Smart DAS, the New Kid on the Block —
By Ernest Worthman, Editor, DAS & Small Cells Magazine
The evolution of distributed antenna system technology is exactly what the doctor ordered for the emerging wireless small cell infrastructure. In fact, going forward, DAS will be a majority player. In that vein, there is a new kid on the block – “smart DAS” – the integration of DAS, small cells and multiple-input multiple-output (MIMO) antennas. Other smart antenna technologies exist, of course, but MIMO is bubbling to the top as the technology of choice for small cells.
Smart DAS is seen as a significant uptick in the development of small cell technology and an ideal platform for MIMO. What makes smart DAS so intriguing is that it utilizes today’s cutting-edge technology in sophisticated digital signal processing equipment. That integration will be the ideal one-two punch needed to develop the next generation of DAS and small-cell-specific antenna systems.
Various schemes of antenna manipulation have been used for some time (more than 45 years in RADAR and some military apps) to add a measure of intelligence to RF transmissions. This runs the gamut from simple sectorized and signal-shifting systems to more sophisticated schemes such as diversity, switched beam and antenna arrays. For antennas themselves, using approaches such as direction of arrival (DOA) and beam forming improves signal recognition and precision. But that isn’t really “smart.” It’s just optimization, and it’s fairly simple to implement.
There are also signal analysis and routing schemes in the processing equipment that identify target signals and attenuate interferers. Again, although this can be considered “smart” by some standards, there really isn’t any deductive reasoning (insofar as a computer can emulate that) to intelligently analyze the signal, especially for emerging DAS and small cell environments.
Such technologies are designed for non-DAS and macro-cell deployments and do not scale well to small cells. Only recently has advanced antenna and signal processing technology trickled down to DAS and small cells. Small cell systems-on-chip (SoC) have not really been designed to support specific DAS design parameters such as long cable run delays and the specific antenna technology involved in small cell MIMO.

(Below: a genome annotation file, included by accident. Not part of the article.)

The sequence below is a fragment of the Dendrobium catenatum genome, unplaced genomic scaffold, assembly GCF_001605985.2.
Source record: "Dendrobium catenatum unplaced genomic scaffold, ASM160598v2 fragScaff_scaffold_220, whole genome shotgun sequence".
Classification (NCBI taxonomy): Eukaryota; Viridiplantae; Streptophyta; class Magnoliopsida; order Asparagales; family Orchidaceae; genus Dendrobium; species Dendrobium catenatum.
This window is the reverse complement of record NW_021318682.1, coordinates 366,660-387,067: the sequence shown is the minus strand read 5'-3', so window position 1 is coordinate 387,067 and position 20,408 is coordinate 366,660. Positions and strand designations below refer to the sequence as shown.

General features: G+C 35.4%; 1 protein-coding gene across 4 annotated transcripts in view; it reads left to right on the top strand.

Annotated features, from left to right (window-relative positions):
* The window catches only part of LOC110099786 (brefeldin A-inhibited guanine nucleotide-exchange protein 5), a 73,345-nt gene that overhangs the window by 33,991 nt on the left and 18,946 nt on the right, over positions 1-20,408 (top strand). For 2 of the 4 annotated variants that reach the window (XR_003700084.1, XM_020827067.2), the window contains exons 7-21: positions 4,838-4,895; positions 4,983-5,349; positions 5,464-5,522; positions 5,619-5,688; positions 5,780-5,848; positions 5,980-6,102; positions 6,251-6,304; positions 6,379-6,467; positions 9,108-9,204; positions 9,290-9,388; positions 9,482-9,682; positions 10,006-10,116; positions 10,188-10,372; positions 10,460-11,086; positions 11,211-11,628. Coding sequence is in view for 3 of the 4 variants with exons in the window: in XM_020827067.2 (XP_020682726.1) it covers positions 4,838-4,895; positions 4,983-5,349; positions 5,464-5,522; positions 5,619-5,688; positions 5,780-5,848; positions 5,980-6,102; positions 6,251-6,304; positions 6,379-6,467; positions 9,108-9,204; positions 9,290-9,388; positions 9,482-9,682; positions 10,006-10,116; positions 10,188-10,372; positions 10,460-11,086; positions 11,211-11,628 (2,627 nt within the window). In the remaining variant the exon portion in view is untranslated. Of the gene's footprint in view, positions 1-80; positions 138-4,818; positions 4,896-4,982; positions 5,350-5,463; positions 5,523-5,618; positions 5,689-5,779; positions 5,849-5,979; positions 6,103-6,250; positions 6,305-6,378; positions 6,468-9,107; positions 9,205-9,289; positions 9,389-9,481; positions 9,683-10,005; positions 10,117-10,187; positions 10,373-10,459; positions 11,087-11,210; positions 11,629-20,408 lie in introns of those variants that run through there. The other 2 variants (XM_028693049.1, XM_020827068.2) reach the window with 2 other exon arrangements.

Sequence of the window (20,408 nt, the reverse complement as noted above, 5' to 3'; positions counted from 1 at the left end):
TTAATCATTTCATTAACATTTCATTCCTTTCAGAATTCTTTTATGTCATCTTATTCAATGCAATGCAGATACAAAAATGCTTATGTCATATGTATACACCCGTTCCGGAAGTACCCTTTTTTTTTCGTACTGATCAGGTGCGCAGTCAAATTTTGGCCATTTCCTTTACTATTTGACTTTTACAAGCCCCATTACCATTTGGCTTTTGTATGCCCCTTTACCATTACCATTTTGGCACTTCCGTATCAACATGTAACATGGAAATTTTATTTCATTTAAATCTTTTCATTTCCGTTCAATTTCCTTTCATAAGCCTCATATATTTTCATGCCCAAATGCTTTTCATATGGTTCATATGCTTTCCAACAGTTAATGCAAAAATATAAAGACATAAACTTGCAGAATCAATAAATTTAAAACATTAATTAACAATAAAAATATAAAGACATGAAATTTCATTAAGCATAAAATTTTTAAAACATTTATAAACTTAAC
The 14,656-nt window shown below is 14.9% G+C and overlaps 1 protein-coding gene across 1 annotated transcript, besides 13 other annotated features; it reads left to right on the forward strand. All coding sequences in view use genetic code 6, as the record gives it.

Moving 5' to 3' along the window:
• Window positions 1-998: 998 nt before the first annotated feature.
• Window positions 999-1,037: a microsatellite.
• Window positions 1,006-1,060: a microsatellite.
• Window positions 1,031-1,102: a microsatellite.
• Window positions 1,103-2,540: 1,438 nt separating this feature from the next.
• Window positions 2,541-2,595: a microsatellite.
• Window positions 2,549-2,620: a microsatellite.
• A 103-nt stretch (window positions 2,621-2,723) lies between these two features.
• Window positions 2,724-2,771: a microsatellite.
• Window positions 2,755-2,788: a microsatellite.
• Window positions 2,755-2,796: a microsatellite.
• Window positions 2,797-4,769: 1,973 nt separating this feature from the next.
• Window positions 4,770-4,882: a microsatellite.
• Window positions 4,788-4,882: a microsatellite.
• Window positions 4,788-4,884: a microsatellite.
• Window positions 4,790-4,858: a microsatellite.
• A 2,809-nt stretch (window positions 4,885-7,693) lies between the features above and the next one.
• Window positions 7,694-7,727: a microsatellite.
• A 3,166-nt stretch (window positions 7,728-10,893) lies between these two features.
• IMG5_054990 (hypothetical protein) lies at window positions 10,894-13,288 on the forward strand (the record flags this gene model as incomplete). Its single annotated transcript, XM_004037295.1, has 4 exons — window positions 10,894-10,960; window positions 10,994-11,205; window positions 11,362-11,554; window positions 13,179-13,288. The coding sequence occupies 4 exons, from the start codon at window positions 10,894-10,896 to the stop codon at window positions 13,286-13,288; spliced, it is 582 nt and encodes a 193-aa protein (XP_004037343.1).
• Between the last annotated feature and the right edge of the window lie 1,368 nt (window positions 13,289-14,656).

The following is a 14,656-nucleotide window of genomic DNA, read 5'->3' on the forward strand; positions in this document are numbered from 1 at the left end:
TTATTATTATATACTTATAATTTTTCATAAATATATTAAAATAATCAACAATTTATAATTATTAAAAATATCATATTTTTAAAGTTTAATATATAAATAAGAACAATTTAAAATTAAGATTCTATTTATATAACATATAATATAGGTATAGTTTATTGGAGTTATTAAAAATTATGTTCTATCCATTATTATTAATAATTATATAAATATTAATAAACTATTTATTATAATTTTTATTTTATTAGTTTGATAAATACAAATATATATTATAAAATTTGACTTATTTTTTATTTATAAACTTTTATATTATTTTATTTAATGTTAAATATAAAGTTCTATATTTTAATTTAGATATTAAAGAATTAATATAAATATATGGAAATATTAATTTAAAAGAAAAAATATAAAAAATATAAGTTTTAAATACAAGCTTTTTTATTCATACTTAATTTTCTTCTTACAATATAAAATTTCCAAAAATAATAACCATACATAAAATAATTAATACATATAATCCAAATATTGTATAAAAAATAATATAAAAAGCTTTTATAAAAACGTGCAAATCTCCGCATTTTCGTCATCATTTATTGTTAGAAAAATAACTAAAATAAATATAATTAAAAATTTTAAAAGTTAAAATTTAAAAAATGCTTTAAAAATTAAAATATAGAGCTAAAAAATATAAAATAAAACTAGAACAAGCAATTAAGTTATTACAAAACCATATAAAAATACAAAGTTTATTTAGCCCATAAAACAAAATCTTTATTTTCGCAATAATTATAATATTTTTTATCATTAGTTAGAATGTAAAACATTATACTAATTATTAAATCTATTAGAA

Conventional “smart” and antenna systems capture the input/output RF signals just as normal antennas do. In smart antenna systems’ digital receivers RF signals are converted to digital domain by analog-to-digital converters (ADCs). In transmit mode, the process is reversed and the baseband digital signals are converted to RF using digital to analog converters (DACs). The down conversion from RF to baseband or up conversion from baseband to RF is still generally done with IF signals.
The “smart” part comes into play in the digital domain and the latest advancements in wafer geometries, which allow the development of SoCs that address these intelligence shortcomings, and consequently can be scaled to DAS and small cells.
Now we’re moving into the smart part of the system. Once processed, the baseband signals are combined using the “smart” algorithms in a digital signal processing (DSP) section and managed relative to the system’s design and components. New technology small cell SoCs integrate the digital processing section on DSP OR FPGA and integrate platform support for local area base stations (LABS) soft handover (SHO) standards and 3GPP. With today’s SoCs, “smart” algorithm implementation usually is a software code, making them field programmable and upgradeable. In some cases, smart algorithms are implemented in an ASIC or FPGA but these are generally for application-specific systems.
From a technology standpoint, DAS integration with small cell technology is exciting. Going forward, small cell deployments are expected to be 70 percent of all new cell installation. From what I can gather, I expect the small cell stratagem, and DAS support within that, to rival the cellular rollout of the late 20th century. Wow and we get to be part of that!
Ernest Worthman is the Editor of DAS and Small Cells Magazine, a contributing editor to AGL magazine and the principle of Worthman & Associates, a technical writing and high-tech media/PR firm